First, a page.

After the 5.1% inflation in December reported by the INDEC, and as expected by the market, the Central Bank decided this Thursday to wait again to make changes to its monetary policy. The agency preferred to keep the Leliq rate unchanged at 75% per annumin a climate of tension on underlying exchange rates and with various future challenges, above all on the front of debt in pesos.
This was underlined in a statement by the board of directors of the organization chaired by Miguel Pesce “will continue to act with prudence” before the evolution of inflation. It’s a lauded decision: Many have warned of the risks of embarking on a rapid path to lower rates. Even the Ministry of Economy has suggested to the central banker to “wait” to maintain the attractiveness of instruments in pesos.
“The monetary authority believes that keeping the reference rate unchanged will contribute to the gradual deceleration of inflation in the medium term, consolidate financial and currency stability”, highlighted the official communication of the Central.
With inflation at 5.1% and the Leliq rate pegged at 75%, the real premium for placements is 13.8% per annum. slightly lower than that achieved last month, but quite attractive. “The calibration of interest rates in positive territory in real terms guarantees the protection of savings in pesos and helps to keep exchange rate expectations anchored, favoring the disinflation process”, observes the agency.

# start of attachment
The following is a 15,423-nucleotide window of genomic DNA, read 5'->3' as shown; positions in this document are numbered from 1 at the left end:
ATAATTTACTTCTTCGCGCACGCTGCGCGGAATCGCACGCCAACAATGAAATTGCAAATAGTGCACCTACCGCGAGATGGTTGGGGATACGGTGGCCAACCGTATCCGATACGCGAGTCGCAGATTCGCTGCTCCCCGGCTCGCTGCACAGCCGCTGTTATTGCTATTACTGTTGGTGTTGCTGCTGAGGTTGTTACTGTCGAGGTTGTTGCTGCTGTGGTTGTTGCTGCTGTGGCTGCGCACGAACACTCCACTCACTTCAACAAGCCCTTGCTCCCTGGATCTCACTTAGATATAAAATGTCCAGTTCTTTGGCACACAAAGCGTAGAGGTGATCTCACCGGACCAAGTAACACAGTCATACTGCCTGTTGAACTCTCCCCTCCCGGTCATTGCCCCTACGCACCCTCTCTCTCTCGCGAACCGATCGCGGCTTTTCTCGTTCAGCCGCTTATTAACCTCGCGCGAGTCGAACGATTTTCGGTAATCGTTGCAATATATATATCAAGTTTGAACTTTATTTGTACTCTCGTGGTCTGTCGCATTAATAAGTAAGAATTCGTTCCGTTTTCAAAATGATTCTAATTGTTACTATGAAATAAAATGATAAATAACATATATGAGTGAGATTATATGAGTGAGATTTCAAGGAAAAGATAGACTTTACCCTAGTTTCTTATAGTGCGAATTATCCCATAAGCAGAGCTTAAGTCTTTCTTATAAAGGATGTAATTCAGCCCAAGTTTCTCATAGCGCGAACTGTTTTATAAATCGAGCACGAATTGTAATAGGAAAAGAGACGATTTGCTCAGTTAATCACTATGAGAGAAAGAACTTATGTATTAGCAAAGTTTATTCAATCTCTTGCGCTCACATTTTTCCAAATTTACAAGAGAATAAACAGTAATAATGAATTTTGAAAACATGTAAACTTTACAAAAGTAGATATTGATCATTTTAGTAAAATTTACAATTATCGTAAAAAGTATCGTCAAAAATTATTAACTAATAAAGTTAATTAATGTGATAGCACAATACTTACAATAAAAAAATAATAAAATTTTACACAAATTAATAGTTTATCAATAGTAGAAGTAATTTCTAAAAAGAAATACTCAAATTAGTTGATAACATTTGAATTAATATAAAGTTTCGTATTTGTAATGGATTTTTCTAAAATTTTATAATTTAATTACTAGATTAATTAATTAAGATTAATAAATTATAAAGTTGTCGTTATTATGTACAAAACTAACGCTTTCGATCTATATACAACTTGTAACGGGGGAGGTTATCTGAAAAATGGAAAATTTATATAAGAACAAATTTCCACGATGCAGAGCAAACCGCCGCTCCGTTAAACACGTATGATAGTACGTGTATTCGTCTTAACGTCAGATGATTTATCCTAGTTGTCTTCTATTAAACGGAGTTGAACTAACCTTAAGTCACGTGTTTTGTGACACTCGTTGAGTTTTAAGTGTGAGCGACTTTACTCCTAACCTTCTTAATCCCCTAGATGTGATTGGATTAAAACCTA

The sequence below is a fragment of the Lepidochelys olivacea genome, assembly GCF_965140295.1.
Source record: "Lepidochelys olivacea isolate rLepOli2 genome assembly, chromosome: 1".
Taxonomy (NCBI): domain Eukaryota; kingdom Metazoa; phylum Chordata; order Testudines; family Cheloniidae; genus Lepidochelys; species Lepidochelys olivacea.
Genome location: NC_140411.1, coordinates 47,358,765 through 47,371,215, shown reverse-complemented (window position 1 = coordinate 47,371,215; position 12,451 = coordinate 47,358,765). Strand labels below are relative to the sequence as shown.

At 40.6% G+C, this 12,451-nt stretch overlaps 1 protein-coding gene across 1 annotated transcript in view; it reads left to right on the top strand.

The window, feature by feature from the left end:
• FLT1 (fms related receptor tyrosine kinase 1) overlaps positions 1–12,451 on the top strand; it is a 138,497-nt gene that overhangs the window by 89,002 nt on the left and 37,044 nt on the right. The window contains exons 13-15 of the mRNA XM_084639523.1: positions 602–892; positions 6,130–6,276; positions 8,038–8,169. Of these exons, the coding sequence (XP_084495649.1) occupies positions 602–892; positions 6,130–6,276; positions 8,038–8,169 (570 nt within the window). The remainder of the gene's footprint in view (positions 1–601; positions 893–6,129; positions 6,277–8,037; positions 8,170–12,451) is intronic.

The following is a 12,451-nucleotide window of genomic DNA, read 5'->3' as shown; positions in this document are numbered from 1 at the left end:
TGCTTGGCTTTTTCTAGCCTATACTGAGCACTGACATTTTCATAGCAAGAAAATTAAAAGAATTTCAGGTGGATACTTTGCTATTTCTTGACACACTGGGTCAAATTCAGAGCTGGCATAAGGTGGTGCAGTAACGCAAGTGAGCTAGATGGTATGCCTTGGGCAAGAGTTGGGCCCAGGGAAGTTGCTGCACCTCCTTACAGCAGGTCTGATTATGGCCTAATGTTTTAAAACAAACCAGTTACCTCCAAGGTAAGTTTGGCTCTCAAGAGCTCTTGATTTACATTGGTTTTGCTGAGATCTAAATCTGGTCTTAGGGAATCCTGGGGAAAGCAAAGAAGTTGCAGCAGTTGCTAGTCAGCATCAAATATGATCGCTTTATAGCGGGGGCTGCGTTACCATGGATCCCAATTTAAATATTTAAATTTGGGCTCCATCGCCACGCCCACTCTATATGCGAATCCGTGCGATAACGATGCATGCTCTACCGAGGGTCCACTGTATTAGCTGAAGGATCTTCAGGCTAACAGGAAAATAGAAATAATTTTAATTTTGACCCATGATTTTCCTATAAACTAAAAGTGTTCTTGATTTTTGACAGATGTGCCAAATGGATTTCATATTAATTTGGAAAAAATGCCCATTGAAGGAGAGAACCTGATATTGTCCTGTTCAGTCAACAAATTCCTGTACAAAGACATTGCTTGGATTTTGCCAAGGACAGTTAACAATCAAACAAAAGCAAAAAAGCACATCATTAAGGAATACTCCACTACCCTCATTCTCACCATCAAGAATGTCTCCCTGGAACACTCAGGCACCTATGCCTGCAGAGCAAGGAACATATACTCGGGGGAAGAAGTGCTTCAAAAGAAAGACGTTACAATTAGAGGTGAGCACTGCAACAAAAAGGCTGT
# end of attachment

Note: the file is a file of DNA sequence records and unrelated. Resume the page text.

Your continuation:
This strategy of the Central has two aspects: on the one hand it aims at maintain the currency gap, in a context of slight but persistent renewed interest by savers in converting into dollars. But for another, maintains the attractiveness of discounted bills (Ledes) in tenders in the local debt market, where the Treasury faces large maturities until March.
Monetary policy decisions are not taken just by looking in the rear-view mirror: if it is true that inflation in the last two months of 2022 managed to slow down to around 5% per month, January is a month that raises a possible overheating of priceswith expected increases in regulated and food prices, in addition to seasonal increases.
Even with a business that has already started showing signs of cooling down and with the credit that plummeted 20% last year, the high-rate policy will continue for a while longer.
Charles Arterburn is a seasoned business journalist for News Rebeat, where he provides comprehensive coverage of the latest trends and developments in the world of finance and economics.